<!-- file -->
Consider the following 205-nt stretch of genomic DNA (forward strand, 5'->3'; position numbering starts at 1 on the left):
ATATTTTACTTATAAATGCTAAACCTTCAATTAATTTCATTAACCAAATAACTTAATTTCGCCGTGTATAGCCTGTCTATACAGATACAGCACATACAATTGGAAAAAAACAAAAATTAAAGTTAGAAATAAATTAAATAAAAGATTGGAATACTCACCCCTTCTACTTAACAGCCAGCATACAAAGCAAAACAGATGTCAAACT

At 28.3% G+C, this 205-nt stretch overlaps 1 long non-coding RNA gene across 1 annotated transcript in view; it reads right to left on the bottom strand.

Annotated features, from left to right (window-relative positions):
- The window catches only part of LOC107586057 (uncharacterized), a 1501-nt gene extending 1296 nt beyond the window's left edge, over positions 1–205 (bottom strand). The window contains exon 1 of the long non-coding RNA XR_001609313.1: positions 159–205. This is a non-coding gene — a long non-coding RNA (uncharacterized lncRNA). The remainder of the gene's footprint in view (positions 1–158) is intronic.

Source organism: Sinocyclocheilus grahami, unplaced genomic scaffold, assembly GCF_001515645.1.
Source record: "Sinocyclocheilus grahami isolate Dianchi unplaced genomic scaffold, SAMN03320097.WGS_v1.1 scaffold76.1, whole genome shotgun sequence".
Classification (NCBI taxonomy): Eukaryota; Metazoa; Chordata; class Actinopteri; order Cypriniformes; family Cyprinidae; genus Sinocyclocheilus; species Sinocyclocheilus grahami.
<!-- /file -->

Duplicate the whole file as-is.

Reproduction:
Consider the following 205-nt stretch of genomic DNA (forward strand, 5'->3'; position numbering starts at 1 on the left):
ATATTTTACTTATAAATGCTAAACCTTCAATTAATTTCATTAACCAAATAACTTAATTTCGCCGTGTATAGCCTGTCTATACAGATACAGCACATACAATTGGAAAAAAACAAAAATTAAAGTTAGAAATAAATTAAATAAAAGATTGGAATACTCACCCCTTCTACTTAACAGCCAGCATACAAAGCAAAACAGATGTCAAACT

At 28.3% G+C, this 205-nt stretch overlaps 1 long non-coding RNA gene across 1 annotated transcript in view; it reads right to left on the bottom strand.

Annotated features, from left to right (window-relative positions):
- The window catches only part of LOC107586057 (uncharacterized), a 1501-nt gene extending 1296 nt beyond the window's left edge, over positions 1–205 (bottom strand). The window contains exon 1 of the long non-coding RNA XR_001609313.1: positions 159–205. This is a non-coding gene — a long non-coding RNA (uncharacterized lncRNA). The remainder of the gene's footprint in view (positions 1–158) is intronic.

Source organism: Sinocyclocheilus grahami, unplaced genomic scaffold, assembly GCF_001515645.1.
Source record: "Sinocyclocheilus grahami isolate Dianchi unplaced genomic scaffold, SAMN03320097.WGS_v1.1 scaffold76.1, whole genome shotgun sequence".
Classification (NCBI taxonomy): Eukaryota; Metazoa; Chordata; class Actinopteri; order Cypriniformes; family Cyprinidae; genus Sinocyclocheilus; species Sinocyclocheilus grahami.